I knew the mounting of the dress was going to be the biggest challenge and the most time consuming. I gave myself plenty of time to plan the layout and get a feel of the fabric which was a: delicate and tattered yellowed frilly lace. If I didn’t execute the proper mounting techniques there was a good chance the mounts would tear the lace apart or put too much strain on the integrity of the dress. I did a few tinsel strength tests on various parts of the dress to see how it would hold up under stress and gravity. And despite its appearance and age it held up pretty well which put me at ease about the whole mounting process and being confident that it wouldn’t fall apart. Considering all the layers in the dress I had to make big puncture holes through both the dress and the substrate underneath. I began mounting the dress along the top portion about one inch apart being mindful of the natural look of the dress as I moved along. I ran into a couple issues around the shoulders of the dress as the material began coming apart as I was trying to mount the delicate fabric. I used a slightly different stitch and several mounts to remove the strain and pressure of the mounting threads. When I was done with the majority of the mounting I was able to move the dress around and not worry about any mounts coming loose. The bottom of the dress was the most difficult because it involved a large amount of material which had to be properly sewn down and look nice and presentable to view. Through many contortions and rearrangements the dress was mounted in a natural fashion without any obvious mounting points or material issues.
When I was satisfied with the mounting and the look of the dress, I measured the marginal space around the dress several times to make sure it was mounted evenly. The next step was fitting the Ultra Vue glass and the shadowbox sides. The sides give the shadowbox its depth and perspective. I used a combination of framer’s glue and a tacky ATG tape to secure all of the shadowbox sides and allowed them to cure for about 30-45 minutes before moving onto the next stage.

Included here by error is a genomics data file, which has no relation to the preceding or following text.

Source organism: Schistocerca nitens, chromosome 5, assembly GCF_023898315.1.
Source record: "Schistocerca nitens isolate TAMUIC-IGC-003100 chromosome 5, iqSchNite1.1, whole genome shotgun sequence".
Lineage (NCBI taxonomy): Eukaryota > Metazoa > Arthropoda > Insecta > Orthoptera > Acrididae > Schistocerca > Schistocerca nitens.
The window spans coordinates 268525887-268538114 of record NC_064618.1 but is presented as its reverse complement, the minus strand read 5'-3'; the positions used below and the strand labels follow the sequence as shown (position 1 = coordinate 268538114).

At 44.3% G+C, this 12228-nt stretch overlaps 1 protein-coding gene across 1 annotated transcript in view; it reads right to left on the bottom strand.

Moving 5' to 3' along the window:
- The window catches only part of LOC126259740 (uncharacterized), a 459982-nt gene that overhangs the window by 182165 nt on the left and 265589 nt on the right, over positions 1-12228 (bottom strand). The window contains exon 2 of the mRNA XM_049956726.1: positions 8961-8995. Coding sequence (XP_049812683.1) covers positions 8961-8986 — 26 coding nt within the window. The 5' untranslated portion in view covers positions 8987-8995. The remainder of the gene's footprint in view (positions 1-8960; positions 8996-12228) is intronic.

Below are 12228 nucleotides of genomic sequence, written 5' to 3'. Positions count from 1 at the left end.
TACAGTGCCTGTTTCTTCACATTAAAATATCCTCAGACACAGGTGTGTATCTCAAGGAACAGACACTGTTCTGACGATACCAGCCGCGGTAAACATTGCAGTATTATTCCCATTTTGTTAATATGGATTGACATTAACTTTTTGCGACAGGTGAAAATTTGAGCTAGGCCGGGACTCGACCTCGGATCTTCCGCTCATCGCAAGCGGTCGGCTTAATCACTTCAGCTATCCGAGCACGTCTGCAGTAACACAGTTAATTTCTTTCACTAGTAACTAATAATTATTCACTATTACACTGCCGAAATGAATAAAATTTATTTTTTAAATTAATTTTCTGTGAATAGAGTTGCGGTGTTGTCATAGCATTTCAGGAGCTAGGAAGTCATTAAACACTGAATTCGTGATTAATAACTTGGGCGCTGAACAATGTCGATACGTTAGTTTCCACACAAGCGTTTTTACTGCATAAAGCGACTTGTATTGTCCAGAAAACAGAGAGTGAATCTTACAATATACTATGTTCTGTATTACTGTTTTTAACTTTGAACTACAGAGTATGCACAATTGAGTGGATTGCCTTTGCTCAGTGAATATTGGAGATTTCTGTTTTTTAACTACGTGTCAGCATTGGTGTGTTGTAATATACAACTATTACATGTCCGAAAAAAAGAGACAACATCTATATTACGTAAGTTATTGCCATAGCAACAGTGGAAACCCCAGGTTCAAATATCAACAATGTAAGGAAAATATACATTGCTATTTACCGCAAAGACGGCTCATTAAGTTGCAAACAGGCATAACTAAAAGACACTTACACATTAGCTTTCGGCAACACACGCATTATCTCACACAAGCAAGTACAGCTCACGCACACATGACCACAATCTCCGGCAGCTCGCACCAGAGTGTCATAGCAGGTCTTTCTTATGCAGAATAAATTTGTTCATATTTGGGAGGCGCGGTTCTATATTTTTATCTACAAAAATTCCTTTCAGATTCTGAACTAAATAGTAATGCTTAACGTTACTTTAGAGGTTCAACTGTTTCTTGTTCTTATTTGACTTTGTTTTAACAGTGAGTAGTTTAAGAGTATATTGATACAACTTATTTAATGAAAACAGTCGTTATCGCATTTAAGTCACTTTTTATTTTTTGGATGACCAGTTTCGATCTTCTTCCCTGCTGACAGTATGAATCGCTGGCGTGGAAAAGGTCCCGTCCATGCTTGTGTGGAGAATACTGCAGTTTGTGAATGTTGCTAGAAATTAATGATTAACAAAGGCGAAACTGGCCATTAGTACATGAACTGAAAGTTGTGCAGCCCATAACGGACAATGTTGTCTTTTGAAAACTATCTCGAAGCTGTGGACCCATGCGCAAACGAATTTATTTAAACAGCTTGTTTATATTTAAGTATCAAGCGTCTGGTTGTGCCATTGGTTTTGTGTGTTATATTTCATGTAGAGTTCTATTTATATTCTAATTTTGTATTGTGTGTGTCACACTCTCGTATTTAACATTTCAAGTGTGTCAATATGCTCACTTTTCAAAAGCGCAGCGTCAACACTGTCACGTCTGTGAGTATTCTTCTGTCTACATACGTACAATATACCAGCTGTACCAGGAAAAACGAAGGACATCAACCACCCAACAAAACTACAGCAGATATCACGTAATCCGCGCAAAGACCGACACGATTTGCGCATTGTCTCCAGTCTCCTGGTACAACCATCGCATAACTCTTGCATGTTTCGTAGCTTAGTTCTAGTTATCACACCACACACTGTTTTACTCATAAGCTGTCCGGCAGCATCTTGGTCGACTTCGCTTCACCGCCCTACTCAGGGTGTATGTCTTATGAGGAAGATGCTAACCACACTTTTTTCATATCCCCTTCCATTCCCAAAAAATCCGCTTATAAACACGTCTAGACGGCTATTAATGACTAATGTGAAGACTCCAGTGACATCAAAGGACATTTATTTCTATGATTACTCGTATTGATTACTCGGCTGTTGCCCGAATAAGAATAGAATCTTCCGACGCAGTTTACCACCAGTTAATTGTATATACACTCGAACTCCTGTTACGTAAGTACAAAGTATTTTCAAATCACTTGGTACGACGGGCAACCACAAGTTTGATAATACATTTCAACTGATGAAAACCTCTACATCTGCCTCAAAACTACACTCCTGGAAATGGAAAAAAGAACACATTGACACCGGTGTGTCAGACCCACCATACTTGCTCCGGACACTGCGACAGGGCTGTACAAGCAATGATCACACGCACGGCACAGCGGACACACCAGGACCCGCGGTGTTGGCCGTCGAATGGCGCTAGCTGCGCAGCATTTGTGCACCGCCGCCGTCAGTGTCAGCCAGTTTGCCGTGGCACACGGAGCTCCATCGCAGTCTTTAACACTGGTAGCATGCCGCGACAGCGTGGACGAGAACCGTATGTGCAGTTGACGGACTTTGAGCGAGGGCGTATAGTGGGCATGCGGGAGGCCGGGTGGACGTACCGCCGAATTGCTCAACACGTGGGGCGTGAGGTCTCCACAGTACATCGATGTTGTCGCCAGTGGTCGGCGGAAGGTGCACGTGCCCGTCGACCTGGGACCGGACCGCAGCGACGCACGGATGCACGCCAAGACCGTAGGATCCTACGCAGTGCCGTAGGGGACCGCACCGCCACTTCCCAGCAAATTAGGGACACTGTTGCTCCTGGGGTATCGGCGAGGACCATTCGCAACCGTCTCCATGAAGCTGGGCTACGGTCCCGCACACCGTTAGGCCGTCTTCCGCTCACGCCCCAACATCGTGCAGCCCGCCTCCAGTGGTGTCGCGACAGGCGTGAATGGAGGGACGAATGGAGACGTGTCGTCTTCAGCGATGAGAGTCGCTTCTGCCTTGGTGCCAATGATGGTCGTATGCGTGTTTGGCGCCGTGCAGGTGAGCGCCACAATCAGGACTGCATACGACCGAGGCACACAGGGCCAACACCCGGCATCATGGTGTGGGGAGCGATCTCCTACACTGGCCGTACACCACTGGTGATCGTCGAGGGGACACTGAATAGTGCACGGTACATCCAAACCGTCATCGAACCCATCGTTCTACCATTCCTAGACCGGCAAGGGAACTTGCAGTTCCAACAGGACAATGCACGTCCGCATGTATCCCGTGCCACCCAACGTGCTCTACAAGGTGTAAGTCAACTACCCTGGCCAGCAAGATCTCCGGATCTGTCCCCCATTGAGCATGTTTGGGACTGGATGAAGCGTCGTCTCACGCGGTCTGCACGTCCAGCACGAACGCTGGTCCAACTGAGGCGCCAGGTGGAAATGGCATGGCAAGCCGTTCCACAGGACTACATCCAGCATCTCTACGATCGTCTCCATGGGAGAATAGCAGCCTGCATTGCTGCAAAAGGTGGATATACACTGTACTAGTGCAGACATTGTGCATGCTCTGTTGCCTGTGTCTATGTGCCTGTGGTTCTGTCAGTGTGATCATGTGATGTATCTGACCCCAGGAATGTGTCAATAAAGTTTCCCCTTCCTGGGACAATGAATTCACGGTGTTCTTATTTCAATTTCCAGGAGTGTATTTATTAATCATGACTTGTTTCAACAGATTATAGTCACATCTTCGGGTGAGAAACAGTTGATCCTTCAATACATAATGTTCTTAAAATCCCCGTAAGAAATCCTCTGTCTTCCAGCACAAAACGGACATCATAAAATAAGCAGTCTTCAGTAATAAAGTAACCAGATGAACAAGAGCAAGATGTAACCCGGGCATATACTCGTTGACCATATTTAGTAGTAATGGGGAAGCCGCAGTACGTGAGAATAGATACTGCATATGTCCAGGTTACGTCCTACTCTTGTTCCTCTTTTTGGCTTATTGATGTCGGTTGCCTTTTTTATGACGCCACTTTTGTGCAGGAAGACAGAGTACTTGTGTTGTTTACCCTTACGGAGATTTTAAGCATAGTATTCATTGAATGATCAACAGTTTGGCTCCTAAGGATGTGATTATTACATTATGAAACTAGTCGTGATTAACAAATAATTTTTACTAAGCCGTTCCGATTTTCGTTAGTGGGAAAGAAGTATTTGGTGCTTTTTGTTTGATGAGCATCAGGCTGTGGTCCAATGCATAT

When the sides were secured and the glass was cleaned on the inside, I took the dress and carefully placed it onto the sides of the shadowbox. I put a few framers’ points to temporarily hold it in place and took a gander at the front to see how the final product would look. If was I was happy with what I saw, I would remove the points, clean out any debris or lint stuck inside, and securely replace the dress with several framer’s points along the perimeter. If I was unhappy with what I saw I would remove the dress and try to fix any potential issues, such as dirty glazing, excessive debris, or stains on the mat. If there was something drastically wrong with the mounting or the placement of the sides, I would need to start all over considering there is no simple fix for most of these issues.
Once the inside of the shadowbox was cleaned and the dress was secured in place with the proper amount of framer’s points I applied a dustcover and plastic bump-ons to the bottom two corners of the frame. The dustcover is usually made of Kraft paper or an acid-free stock which covers the back of the entire shadowbox in order to keep dust, pests, moisture, and humidity away from the artwork. The bump-ons keep the shadowbox adequately away from the wall so that air can circulate behind the frame and to prevent the bottom corners of the frame from scratching and scuffing your nicely painted walls.